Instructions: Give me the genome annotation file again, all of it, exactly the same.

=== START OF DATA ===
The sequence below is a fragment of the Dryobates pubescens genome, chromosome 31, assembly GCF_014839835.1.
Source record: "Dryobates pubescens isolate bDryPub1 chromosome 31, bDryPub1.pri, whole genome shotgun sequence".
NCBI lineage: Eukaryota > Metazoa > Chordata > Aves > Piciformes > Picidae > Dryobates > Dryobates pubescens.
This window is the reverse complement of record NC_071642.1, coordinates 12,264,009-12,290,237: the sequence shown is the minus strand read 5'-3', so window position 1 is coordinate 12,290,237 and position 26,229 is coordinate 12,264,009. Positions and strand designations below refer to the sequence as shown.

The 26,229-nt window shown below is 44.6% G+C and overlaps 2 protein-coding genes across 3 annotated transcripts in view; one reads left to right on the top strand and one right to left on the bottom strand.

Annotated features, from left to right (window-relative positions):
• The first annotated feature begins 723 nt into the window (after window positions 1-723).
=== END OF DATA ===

The sequence below is a fragment of the Dryobates pubescens genome, chromosome 31, assembly GCF_014839835.1.
Source record: "Dryobates pubescens isolate bDryPub1 chromosome 31, bDryPub1.pri, whole genome shotgun sequence".
NCBI lineage: Eukaryota > Metazoa > Chordata > Aves > Piciformes > Picidae > Dryobates > Dryobates pubescens.
This window is the reverse complement of record NC_071642.1, coordinates 12,264,009-12,290,237: the sequence shown is the minus strand read 5'-3', so window position 1 is coordinate 12,290,237 and position 26,229 is coordinate 12,264,009. Positions and strand designations below refer to the sequence as shown.

The 26,229-nt window shown below is 44.6% G+C and overlaps 2 protein-coding genes across 3 annotated transcripts in view; one reads left to right on the top strand and one right to left on the bottom strand.

Annotated features, from left to right (window-relative positions):
• The first annotated feature begins 723 nt into the window (after window positions 1-723).